Chapter 3-6 Commodity Trading Strategies
Once you know what time frames you wish to focus on, it’s time to decide what strategy to use as you look for setups. The best traders in the world are still just dealing with a set of probabilities within the context of a random environment. They use price patterns as a way to filter out price action to identify when the odds are stacked the highest in their favor. Each time two market participants come together and do business, that transaction is recorded. This print can be seen on the time and sales window your charting provider offers. This so-called tape is the foundation for every price and volume chart. The chart simply displays graphically what extremes in price were printed during a specific period of time. By learning to interpret this information, you can glean a great deal of information about who is operating in that market, and in which direction the underlying supply-demand balance leans. There is almost an infinite amount of commodity trading strategies that traders can use. Commodity traders will normally design a trading plan with a strategy that suits their risk tolerance, comfort levels, knowledge of the markets and various other parameters.
Basic Strategic Tenets
The most important characteristics for the speculator are discipline, patience, and objectivity. Discipline is the primary key to successful trading. You must be disciplined to follow the rules and game plan you have selected. A trader must also have patience to stick with positions as long as the market continues to move favorably. Boredom and impatience are major impediments to successful operations. Finally, all traders must know the rules: “Trade with the trend,” “Cut losses and let profits run,” and “Don’t overtrade.” Even unsuccessful traders can easily recite these basic tenets, yet most speculators end up losers because they constantly violate them. The few consistent winners, on the other hand, share a disciplined adherence to following these simple strategies. Here are a few basic ways to trade a market.
Keeping Emotions in Check
The trader needs a good sense of emotional balance and market perspective to avoid being “seduced” by his profits or discouraged by his losses. Despite his best efforts at a disciplined and objective approach, the trader will encounter bad periods where nearly every trade goes sour. It is only human to become discouraged, but the trader must redouble his efforts to trade “by the rules” because the way to make losses back, with interest, is by following these rules.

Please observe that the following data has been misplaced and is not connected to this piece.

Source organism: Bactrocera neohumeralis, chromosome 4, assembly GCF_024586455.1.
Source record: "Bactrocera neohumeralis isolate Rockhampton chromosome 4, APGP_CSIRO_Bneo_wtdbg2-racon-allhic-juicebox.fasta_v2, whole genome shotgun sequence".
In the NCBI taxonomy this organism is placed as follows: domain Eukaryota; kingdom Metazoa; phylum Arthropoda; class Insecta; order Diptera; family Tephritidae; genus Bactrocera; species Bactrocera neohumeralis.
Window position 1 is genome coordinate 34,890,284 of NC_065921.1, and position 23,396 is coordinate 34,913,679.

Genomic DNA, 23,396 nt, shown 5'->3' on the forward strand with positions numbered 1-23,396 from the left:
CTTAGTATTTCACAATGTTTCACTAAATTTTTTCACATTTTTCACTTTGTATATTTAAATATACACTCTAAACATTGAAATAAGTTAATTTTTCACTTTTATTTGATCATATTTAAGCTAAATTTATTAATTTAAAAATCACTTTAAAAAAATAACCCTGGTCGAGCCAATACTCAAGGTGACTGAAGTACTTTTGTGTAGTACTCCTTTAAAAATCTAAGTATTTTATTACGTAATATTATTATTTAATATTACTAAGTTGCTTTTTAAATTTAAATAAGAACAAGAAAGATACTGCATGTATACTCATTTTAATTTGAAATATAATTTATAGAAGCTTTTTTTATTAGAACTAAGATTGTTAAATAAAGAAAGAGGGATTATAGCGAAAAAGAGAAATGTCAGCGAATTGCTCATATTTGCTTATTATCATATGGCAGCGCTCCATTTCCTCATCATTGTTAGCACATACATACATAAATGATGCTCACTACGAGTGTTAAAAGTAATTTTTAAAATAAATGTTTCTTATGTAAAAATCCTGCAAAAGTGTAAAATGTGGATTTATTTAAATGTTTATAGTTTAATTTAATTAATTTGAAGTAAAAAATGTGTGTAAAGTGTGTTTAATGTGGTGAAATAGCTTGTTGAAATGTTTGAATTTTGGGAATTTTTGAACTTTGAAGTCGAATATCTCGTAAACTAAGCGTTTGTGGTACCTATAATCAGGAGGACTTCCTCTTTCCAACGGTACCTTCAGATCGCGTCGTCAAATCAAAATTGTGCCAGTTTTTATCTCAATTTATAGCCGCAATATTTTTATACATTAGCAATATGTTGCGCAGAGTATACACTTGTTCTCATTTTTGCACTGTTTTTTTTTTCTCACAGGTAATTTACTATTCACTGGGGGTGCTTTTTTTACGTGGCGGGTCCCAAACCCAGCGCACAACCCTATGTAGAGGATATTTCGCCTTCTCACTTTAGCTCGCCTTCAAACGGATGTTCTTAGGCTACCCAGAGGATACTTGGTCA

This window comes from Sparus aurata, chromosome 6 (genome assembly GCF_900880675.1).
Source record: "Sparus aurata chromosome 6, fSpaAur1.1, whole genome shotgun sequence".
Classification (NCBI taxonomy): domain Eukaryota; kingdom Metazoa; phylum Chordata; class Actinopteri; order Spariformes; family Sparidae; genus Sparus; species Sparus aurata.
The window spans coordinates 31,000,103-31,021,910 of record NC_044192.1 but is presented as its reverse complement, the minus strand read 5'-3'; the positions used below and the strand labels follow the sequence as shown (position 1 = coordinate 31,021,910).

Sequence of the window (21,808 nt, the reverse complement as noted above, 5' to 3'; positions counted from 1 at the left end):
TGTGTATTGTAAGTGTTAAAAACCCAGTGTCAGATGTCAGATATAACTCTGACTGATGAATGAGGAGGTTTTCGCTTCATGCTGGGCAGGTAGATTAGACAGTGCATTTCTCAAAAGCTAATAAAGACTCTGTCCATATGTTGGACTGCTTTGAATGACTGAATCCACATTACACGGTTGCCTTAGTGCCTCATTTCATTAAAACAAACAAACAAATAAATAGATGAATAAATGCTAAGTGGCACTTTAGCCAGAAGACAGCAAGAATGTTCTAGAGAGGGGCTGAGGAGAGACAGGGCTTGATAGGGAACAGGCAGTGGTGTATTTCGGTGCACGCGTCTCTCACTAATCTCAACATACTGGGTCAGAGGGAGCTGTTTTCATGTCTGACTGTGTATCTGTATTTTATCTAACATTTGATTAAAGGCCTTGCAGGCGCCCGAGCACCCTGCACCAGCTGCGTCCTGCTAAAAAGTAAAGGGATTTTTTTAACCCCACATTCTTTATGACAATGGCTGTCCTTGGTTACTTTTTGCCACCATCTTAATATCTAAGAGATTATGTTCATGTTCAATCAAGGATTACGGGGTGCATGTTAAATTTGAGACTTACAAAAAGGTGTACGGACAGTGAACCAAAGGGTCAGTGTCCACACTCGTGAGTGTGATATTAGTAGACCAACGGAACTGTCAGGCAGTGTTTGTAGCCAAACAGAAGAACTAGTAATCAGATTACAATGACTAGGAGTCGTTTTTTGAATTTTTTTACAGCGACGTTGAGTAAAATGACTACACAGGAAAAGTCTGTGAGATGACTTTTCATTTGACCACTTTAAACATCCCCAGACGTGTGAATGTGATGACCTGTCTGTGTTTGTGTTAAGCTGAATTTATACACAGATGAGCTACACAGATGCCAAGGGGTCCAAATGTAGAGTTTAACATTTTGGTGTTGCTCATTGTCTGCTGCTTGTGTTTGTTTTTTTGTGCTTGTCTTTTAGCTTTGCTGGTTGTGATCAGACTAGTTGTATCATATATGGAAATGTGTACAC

We’ve all heard the old saying: When the going gets tough, the tough get going. In futures, the true test of a trader’s ability is in how he handles the losses and the bad times. Sometimes, after a series of losing trades, the trader should close out completely and get out of the market. Then, when he has cleared his head, has a positive attitude, and has reconfirmed his strategy, he can reenter the market.
One reason paper trading invariably outperforms real trading is that, with paper trading, there is only the desire to win with real trading, although there is still the desire to win, the fear of losing often becomes dominant. This is the major reason to avoid overtrading or over positioning.
The trader’s worst enemy is himself and his emotions, as he invariably reverses the basic emotions of hope and fear. Here is how it works. A trader buys corn at 2.45, and it quickly advances to 2.53, a profit of $400 per contract. He
fears that he will lose his profit, so he liquidates his position. On the other hand, if his 2.45 long position declines to 2.37 for a loss of $400, he starts to hope that his losing position will turn around, and he holds on to the position. This is the perfect example of reversing hope and fear.
What he should do is hold his profitable position, hoping that the market will continue to move favorably and his $400 profit will increase. On the other hand, he should liquidate his losing position, fearing that the market will continue south, and his $400 loss will increase.
The investors who make money on a reasonably consistent basis are the longer-term position traders who have learned how to combine trend following with viable strategy and money management. Instead of trying to pick off tops and bottoms and scalping for small countertrend moves, they concentrate on trying to identify major price trends and trading in the direction of those major moves.